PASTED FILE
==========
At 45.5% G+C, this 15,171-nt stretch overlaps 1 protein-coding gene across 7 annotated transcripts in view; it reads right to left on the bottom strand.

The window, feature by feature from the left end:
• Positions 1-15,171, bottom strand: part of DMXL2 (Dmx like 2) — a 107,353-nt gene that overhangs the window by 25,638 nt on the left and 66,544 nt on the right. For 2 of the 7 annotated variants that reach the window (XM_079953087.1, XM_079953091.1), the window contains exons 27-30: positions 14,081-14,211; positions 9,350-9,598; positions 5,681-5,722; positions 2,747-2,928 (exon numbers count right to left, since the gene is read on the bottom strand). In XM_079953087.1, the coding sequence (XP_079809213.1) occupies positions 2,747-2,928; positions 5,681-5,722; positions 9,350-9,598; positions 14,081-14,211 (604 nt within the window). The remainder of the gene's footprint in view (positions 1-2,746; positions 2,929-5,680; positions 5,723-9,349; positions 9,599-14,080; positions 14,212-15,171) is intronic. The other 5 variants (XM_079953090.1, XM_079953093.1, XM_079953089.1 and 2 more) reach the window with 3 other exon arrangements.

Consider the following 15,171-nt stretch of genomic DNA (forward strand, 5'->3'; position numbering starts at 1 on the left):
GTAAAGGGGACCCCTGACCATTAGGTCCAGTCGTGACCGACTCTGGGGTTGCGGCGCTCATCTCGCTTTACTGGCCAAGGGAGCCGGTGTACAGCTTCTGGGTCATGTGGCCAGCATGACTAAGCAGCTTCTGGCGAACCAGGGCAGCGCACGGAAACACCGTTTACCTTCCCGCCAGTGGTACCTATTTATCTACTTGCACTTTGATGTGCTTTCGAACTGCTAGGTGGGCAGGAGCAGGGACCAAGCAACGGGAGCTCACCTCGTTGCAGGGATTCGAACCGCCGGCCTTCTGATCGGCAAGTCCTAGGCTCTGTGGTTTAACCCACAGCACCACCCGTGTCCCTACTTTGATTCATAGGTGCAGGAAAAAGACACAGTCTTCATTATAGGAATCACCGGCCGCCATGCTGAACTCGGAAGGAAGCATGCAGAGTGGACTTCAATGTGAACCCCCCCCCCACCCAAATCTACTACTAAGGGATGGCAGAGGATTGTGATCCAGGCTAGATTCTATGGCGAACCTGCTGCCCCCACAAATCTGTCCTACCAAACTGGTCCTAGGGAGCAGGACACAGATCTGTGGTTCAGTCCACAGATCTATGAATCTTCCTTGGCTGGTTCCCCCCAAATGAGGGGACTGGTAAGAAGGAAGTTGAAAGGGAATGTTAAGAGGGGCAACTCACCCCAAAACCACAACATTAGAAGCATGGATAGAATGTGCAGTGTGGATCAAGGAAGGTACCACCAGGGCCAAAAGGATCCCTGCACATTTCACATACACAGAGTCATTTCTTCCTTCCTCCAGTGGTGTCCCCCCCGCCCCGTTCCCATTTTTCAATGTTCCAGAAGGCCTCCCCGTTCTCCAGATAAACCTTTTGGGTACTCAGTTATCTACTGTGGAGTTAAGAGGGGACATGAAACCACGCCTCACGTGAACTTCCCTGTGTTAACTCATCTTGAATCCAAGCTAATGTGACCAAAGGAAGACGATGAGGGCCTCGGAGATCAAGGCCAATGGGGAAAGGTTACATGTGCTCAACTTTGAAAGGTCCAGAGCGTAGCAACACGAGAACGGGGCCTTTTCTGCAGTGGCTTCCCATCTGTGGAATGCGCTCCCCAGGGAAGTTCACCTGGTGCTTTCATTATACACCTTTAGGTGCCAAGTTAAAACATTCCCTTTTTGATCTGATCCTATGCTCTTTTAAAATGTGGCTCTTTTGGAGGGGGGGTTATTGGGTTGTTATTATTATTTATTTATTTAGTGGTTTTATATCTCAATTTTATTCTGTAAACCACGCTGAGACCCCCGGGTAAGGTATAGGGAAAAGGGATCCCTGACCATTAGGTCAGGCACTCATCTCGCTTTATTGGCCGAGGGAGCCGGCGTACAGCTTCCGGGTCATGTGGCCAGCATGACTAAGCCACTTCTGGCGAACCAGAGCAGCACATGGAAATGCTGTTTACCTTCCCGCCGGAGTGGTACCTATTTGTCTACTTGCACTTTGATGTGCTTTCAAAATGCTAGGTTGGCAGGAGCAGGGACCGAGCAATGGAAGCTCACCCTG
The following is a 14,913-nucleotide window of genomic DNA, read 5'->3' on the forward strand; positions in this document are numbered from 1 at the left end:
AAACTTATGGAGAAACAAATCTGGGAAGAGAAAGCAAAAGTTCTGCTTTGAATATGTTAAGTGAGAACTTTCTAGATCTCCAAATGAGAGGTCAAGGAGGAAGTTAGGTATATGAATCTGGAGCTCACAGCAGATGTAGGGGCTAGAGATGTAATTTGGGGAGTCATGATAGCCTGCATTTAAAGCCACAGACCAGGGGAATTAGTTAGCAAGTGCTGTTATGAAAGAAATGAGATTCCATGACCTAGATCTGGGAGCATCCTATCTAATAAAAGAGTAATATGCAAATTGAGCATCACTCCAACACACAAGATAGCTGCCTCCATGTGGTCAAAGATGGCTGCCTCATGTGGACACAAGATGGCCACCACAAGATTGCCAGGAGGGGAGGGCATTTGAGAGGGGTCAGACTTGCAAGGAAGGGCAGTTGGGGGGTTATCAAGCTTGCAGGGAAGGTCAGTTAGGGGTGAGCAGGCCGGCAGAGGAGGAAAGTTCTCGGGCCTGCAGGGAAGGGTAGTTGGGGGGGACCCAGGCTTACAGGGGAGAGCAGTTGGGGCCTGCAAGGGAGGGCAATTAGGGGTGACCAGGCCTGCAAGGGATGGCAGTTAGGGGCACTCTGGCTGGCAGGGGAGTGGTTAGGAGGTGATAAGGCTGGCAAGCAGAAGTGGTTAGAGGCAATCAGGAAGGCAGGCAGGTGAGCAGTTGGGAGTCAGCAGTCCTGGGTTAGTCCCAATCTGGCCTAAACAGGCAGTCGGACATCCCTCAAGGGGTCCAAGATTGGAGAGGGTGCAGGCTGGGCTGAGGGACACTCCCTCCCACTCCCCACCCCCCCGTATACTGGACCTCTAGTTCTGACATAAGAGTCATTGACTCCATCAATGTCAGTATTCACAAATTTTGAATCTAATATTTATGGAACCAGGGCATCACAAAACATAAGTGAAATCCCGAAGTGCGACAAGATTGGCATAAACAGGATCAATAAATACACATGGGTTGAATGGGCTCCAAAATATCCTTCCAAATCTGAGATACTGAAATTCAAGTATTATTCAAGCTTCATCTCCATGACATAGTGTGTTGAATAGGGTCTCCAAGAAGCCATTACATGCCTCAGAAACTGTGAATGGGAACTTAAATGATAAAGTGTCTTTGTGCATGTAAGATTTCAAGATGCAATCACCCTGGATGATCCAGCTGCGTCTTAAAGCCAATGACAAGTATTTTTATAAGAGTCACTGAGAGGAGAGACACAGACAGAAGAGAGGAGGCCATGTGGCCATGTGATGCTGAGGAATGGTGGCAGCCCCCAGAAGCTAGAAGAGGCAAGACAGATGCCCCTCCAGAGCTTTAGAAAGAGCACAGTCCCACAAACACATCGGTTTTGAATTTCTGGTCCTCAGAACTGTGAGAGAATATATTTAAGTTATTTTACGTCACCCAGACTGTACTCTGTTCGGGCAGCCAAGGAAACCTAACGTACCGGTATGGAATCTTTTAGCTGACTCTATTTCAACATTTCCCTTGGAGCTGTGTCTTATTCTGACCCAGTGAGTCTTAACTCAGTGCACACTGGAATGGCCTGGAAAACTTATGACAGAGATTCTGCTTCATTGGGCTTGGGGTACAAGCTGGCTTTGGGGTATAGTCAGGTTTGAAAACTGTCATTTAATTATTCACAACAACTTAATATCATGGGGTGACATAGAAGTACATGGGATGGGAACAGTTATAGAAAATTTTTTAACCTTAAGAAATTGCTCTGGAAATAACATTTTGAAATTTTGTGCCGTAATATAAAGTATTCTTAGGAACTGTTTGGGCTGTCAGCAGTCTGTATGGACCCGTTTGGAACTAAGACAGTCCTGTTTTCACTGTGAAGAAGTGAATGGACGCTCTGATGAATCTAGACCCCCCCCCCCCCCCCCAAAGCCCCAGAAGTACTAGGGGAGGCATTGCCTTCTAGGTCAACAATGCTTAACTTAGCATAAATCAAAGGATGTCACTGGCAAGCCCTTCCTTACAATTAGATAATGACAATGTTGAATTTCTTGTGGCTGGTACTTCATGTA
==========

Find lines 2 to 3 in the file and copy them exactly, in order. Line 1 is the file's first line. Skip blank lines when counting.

The window, feature by feature from the left end:
• Positions 1-15,171, bottom strand: part of DMXL2 (Dmx like 2) — a 107,353-nt gene that overhangs the window by 25,638 nt on the left and 66,544 nt on the right. For 2 of the 7 annotated variants that reach the window (XM_079953087.1, XM_079953091.1), the window contains exons 27-30: positions 14,081-14,211; positions 9,350-9,598; positions 5,681-5,722; positions 2,747-2,928 (exon numbers count right to left, since the gene is read on the bottom strand). In XM_079953087.1, the coding sequence (XP_079809213.1) occupies positions 2,747-2,928; positions 5,681-5,722; positions 9,350-9,598; positions 14,081-14,211 (604 nt within the window). The remainder of the gene's footprint in view (positions 1-2,746; positions 2,929-5,680; positions 5,723-9,349; positions 9,599-14,080; positions 14,212-15,171) is intronic. The other 5 variants (XM_079953090.1, XM_079953093.1, XM_079953089.1 and 2 more) reach the window with 3 other exon arrangements.